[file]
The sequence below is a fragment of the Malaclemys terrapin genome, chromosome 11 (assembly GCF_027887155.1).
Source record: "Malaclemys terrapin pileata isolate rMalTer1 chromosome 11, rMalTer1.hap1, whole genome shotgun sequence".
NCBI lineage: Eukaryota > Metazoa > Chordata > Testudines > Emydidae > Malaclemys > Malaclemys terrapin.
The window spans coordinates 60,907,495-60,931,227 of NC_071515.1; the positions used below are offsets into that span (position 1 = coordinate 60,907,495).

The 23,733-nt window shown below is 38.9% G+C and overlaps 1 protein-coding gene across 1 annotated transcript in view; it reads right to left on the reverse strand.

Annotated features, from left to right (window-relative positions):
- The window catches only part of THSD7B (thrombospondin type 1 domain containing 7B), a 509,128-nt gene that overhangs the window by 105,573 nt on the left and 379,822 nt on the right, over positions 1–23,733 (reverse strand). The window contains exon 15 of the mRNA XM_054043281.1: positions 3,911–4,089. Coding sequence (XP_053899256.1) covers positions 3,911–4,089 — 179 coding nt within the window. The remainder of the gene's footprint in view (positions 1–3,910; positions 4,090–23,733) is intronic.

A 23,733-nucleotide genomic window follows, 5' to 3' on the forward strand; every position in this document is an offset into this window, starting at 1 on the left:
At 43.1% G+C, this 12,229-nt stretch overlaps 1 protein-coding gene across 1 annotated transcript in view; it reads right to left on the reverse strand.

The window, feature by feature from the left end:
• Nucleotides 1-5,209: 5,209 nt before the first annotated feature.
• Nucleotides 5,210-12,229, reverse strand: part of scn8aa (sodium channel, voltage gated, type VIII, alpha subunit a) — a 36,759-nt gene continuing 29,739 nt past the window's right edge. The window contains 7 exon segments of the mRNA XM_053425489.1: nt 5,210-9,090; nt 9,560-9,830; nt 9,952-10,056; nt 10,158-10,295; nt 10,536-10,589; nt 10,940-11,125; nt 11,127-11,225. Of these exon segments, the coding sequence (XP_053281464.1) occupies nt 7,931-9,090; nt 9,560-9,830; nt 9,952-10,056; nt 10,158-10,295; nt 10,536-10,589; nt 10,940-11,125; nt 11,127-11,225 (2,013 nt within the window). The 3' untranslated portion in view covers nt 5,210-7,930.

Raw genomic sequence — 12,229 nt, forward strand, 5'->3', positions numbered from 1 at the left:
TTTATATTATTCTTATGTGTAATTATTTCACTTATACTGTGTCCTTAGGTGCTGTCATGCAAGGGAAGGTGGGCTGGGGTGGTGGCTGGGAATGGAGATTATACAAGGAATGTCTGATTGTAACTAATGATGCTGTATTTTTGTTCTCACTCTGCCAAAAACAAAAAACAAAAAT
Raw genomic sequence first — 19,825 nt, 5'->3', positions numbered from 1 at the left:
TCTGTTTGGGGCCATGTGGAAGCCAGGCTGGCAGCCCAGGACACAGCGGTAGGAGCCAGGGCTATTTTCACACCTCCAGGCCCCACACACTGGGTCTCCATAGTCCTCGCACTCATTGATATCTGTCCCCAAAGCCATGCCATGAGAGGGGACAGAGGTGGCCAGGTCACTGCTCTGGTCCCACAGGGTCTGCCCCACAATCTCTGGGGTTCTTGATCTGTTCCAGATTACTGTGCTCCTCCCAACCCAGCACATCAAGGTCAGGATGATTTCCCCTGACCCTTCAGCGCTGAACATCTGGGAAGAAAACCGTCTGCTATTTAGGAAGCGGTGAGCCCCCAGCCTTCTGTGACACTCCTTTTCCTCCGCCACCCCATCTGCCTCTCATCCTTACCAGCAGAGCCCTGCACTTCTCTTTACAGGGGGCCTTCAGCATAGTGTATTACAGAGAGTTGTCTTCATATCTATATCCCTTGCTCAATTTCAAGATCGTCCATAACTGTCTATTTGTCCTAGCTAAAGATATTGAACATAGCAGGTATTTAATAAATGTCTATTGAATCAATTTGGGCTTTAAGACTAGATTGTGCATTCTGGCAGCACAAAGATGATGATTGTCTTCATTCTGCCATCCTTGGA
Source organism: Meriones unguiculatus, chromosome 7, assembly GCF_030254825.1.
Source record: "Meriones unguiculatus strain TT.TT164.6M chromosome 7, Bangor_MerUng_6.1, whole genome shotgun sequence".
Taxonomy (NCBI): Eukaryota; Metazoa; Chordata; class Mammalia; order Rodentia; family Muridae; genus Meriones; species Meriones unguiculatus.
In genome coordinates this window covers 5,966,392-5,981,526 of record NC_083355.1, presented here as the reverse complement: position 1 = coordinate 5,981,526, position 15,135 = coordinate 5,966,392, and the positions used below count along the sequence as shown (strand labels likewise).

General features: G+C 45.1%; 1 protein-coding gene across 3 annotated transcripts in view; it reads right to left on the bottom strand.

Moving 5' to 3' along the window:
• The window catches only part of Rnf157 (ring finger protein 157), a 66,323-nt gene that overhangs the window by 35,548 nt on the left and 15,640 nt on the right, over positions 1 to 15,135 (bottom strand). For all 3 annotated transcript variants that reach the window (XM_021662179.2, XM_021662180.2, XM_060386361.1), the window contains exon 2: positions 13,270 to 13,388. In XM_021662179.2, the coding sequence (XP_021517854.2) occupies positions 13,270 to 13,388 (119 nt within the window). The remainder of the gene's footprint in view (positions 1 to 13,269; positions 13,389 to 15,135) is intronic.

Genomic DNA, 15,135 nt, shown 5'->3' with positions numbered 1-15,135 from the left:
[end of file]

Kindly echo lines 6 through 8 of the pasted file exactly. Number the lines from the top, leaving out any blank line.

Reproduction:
Annotated features, from left to right (window-relative positions):
- The window catches only part of THSD7B (thrombospondin type 1 domain containing 7B), a 509,128-nt gene that overhangs the window by 105,573 nt on the left and 379,822 nt on the right, over positions 1–23,733 (reverse strand). The window contains exon 15 of the mRNA XM_054043281.1: positions 3,911–4,089. Coding sequence (XP_053899256.1) covers positions 3,911–4,089 — 179 coding nt within the window. The remainder of the gene's footprint in view (positions 1–3,910; positions 4,090–23,733) is intronic.

A 23,733-nucleotide genomic window follows, 5' to 3' on the forward strand; every position in this document is an offset into this window, starting at 1 on the left: